Dan King
Dan King · April 15, 2024

ANCHORAGE—On Friday, the Superior Court for the State of Alaska ruled that the state’s popular Correspondence School Program violates the Alaska Constitution. The parents who are defending the educational choice program, represented by the Institute for Justice (IJ), will appeal the ruling to the Alaska Supreme Court. 

“Friday’s decision is incredibly disappointing,” said IJ Attorney Kirby Thomas West. “In its opinion, the court ruled that a program that benefits families throughout the state violates the Alaska Constitution. The court completely ignored our strong claims that this incorrect reading of the Alaska Constitution puts it at odds with the protections of the United States Constitution.” 

As a sparsely populated state, Alaska faces some unique challenges in ensuring all students receive a quality education, and the correspondence school program was created to address these issues. Since its creation, thousands of Alaska students have benefitted from the program.  

In the early days of the program, local public schools would use the post office or float planes to send lessons and tests to students in the rural reaches of the state, and then pick the assignments up to grade them. In 1997, lawmakers expanded the program to allow parents to receive reimbursement for certain education supplies. And in 2014, the law was broadened even further to allow correspondence schools to reimburse parents who choose a variety of alternative education options, including sending their students to nonpublic schools.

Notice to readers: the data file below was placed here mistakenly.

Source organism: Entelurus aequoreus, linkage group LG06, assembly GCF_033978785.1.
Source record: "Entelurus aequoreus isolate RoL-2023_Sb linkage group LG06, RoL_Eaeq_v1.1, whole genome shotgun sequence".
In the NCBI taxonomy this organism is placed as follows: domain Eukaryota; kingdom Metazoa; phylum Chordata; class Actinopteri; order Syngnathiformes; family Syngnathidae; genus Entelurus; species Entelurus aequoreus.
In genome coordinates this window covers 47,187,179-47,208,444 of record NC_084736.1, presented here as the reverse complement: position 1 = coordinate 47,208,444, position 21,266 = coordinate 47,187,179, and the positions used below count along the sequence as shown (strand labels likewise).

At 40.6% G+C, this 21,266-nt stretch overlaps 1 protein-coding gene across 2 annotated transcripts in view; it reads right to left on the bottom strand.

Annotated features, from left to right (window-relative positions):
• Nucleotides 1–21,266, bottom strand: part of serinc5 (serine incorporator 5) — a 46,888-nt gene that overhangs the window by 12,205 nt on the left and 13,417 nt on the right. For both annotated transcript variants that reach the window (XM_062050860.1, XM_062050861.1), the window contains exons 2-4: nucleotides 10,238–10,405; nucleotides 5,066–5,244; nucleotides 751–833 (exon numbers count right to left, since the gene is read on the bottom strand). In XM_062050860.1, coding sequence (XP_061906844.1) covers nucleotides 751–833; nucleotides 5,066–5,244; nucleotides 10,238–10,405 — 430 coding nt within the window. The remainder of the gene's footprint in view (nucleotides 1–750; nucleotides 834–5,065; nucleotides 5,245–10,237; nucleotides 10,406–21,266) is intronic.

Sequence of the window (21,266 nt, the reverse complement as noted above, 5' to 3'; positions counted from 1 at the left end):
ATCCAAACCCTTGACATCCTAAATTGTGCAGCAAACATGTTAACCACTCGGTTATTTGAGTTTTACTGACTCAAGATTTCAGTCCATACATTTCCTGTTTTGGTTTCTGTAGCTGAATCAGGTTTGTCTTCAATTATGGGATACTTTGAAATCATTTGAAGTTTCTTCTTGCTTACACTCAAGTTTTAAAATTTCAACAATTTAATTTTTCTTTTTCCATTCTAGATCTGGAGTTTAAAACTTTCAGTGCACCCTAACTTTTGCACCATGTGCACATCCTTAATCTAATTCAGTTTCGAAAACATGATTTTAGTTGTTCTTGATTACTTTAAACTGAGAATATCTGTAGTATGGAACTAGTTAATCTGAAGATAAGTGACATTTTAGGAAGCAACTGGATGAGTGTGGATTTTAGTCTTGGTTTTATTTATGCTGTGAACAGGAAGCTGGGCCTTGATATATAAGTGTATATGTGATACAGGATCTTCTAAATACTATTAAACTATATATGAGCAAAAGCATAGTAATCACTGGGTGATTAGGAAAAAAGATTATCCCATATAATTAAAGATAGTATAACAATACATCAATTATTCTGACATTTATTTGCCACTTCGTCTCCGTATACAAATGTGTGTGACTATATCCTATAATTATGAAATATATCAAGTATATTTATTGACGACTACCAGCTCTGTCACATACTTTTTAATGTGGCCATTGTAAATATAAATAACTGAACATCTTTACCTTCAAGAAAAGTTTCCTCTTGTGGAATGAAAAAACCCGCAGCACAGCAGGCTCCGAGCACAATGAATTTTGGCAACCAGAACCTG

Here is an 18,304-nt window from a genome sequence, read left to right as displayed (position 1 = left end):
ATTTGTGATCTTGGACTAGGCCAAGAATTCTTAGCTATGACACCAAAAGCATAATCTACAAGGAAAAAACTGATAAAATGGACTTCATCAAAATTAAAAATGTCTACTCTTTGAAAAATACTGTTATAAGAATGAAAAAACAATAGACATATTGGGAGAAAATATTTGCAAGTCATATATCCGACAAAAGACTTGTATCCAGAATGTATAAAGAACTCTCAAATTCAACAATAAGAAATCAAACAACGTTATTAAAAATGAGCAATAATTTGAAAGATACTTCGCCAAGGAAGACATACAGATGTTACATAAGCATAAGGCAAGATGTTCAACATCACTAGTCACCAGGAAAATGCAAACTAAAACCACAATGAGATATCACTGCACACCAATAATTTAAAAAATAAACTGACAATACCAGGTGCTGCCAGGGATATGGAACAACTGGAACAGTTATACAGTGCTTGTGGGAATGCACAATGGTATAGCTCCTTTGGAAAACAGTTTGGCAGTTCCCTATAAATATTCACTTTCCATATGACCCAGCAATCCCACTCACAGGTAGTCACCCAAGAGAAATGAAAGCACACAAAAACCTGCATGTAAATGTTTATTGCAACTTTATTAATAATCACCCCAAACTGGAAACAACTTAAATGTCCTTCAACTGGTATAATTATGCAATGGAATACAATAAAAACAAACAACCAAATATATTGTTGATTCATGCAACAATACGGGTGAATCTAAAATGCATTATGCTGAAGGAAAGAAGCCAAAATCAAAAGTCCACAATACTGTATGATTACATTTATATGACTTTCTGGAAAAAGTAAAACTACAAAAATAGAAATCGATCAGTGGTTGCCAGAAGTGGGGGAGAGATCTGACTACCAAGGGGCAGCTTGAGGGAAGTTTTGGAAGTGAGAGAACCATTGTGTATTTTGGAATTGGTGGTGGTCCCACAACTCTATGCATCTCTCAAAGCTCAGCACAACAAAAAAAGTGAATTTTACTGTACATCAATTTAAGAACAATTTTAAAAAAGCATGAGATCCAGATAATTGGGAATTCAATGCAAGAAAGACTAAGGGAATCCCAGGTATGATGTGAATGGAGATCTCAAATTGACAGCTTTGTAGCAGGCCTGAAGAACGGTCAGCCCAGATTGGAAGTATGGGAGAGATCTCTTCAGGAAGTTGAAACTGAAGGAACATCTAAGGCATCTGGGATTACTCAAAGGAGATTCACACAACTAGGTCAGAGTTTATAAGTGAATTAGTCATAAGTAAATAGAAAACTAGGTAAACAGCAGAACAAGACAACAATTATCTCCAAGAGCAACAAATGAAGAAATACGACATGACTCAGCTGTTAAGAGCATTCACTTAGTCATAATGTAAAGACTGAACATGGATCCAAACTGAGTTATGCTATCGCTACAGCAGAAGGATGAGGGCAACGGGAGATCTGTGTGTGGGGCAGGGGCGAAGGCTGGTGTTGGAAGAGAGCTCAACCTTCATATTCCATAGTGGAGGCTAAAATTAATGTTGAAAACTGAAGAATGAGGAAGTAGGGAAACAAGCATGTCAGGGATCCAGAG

“This program is vitally important to my family, and so many others across the state,” said Andrea Moceri, one of the parents working with IJ to defend the program. “I’m disappointed by the court’s decision, but we’re not giving up. We will appeal and continue to fight to ensure that my son, and every other Alaskan child, has access to the education that best fits his or her unique needs.”  

Andrea uses the program to send her son to Holy Rosary Academy in Anchorage, where he has excelled academically. But without the program, it would be economically impossible for Andrea to send her son to the school at which he has found success. 

“If Friday’s ruling is allowed to stand, parents throughout the Last Frontier will no longer be able to send their children to the schools that best meet their needs,” said IJ Educational Choice Attorney David Hodges. “We’re prepared to continue fighting for the rights of school children throughout Alaska.” 

Craig Richards serves as local counsel in this lawsuit, helping IJ and school parents defend the program.